Black Widow is the cinematic event likely to get many people back in the theater for the first time in well over a year, with the film having been delayed multiple times over the course of the pandemic, and Disney determined to give it a theatrical release.
But in reality, Black Widow is a film that probably should have come out four or five years ago, back when it could have existed in the proper chronological order of the MCU between Civil War and Infinity War. Going back now, after the death of Natasha in Endgame, mostly feels strange. And even stranger is that the film plays less like a tribute to her, and more like an origin story for her successor.
Black Widow’s biggest sin is that it does so little with Natasha as the central character, so much so that her own film practically doesn’t need her at all. This isn’t Scarlett Johansson’s fault, we’ve seen her do great work as Nat in many films over the years. But here she’s outshined by pretty much all of her co-stars, most notably Florence Pugh’s Yelena Belova, her inevitable replacement in the MCU, and David Harbour’s Red Guardian, both characters being charming and funny and everything Natasha herself really isn’t allowed to be in this movie, for whatever reason.
It’s bizarre. When I finished the film, it’s easy to imagine how the entire movie could have functioned without Natasha at all. As in, we could have seen Yelena “awaken” from her Widow mind control spell, find her old family members and work to free them and take down the Red Room program by herself.
This is all something Nat already thought she did, with a bunch of odd flashbacks to some event we’ve never heard about before, where she blew up the general in charge of the Red Room and simply assumed he was dead and it was over decades earlier.
Natasha isn’t really forced to confront any of her demons at all, and in fact, is gifted with freedom from them. She believes her mother abandoned her as a child, but she discovers she was instead taken from her, part of a selective pre-screening process for infants, and her mother was killed trying to find her. Natasha believes she had a execute a little girl as part of her plan to kill her father, the general, and defect to SHIELD. But she discovers the girl didn’t die after all, and her father has been using her as a brainwashed weapon ever since. This ends up being a rewrite of the entire concept of Taskmaster as a villain, a wild departure from his comic origin (including a gender change), but honestly I didn’t take issue with that as much as some comic fans seem to.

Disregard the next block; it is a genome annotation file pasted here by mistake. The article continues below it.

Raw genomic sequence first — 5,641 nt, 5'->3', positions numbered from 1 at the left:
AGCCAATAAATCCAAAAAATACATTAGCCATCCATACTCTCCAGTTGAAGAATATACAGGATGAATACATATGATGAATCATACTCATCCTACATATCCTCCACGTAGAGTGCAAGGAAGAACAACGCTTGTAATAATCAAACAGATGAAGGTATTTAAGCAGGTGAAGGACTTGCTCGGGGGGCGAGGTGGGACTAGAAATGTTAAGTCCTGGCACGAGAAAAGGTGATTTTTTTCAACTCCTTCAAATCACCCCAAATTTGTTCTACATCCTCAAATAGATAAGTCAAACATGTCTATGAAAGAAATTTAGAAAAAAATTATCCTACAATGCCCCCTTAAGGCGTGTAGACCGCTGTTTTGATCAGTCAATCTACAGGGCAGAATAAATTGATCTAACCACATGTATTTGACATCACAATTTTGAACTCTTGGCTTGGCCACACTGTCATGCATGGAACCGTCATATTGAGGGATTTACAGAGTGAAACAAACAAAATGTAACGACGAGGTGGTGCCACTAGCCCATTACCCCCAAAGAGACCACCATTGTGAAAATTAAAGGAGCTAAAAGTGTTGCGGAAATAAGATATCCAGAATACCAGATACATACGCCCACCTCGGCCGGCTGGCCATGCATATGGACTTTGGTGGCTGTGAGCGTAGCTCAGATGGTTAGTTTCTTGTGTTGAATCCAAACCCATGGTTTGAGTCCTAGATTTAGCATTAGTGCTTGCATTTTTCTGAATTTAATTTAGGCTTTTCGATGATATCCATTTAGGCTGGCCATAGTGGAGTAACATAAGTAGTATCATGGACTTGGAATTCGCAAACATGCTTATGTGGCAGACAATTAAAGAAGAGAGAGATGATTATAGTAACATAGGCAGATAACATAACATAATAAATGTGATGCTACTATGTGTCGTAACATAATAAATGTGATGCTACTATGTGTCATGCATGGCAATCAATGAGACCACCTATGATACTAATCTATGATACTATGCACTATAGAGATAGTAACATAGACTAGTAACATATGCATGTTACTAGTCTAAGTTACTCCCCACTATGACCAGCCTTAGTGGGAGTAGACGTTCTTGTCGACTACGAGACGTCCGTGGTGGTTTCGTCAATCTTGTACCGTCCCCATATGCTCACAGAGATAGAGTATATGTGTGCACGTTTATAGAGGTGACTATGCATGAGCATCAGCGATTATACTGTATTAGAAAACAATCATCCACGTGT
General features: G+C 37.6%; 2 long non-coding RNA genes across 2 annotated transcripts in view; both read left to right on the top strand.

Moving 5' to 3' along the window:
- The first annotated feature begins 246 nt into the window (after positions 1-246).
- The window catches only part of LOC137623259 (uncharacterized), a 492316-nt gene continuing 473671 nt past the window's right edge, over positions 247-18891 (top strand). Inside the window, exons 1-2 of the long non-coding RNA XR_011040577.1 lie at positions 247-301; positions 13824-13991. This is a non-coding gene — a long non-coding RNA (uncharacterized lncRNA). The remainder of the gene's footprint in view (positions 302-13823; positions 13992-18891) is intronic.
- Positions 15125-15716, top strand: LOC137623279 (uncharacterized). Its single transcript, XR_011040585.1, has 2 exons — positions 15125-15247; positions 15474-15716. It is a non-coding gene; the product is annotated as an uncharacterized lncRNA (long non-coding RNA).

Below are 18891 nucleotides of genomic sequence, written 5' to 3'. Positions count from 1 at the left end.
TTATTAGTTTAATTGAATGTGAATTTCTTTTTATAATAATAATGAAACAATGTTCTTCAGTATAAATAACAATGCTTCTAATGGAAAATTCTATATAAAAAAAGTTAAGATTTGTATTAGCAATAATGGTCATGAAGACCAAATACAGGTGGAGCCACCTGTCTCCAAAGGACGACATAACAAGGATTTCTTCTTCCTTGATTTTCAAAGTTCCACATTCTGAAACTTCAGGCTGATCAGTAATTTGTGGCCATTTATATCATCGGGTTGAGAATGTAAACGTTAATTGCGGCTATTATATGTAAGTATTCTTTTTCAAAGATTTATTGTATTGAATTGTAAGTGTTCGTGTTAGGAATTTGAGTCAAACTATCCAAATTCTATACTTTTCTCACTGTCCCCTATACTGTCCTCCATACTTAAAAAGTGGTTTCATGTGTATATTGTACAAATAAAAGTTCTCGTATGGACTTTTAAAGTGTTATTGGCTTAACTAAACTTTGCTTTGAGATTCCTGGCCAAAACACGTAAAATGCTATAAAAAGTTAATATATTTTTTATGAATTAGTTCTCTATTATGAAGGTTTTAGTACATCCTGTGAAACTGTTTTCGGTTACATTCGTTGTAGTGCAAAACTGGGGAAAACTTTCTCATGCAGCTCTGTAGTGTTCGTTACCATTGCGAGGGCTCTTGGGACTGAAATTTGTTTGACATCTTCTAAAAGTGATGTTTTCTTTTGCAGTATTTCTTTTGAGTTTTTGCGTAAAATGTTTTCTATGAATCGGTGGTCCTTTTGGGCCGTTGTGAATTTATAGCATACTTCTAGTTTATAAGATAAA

The bright spots of the film are again, not anything Natasha does. Pugh’s Yelena is hilarious, given all the best moments in the film like her mockery of Natasha’s “hero pose” when she lands on the ground, and speculating about all the various ways she would or would not like to die during the course of the mission. Similarly, Harbour’s Red Guardian attempting to relive his glory days in an ill-fitting suit, boasting about his non-existent rivalry with Captain America is brilliant.
The action is relatively solid, though I’ll admit I expected maybe a little bit more from a Black Widow film. Nearly all of it is saved for the harrowing Red Room sequence at the end, but the quiet moments before that seem necessary to ground the film.
It feels like there are so many missing pieces here, though. An exploration of why and how Natasha defected to SHIELD would have been nice. I still have no idea why the USSR created a Super Soldier like Red Guardian, had him do a covert ops infiltration mission in the US, and then put him in jail forever instead of using his strength to their benefit, as he didn’t seem disloyal at all. This just feels like a film trapped in a very small box, given where it’s placed in the timeline and when it’s now been released, which is why we have to settle for small connections to the old movies like Natasha wearing Yelena’s vest during Infinity War.
Much about Black Widow does work, and it certainly made me want to see more from Pugh’s Yelena, now destined to show up in Disney Plus’ Hawkeye next, it seems. But it did not effectively given Natasha a proper sendoff, making her feel superfluous in her own movie. And now they’re out of chances to play her tribute, given that she’s dead and gone and no amount of multiverse mangling seems likely to bring her back.
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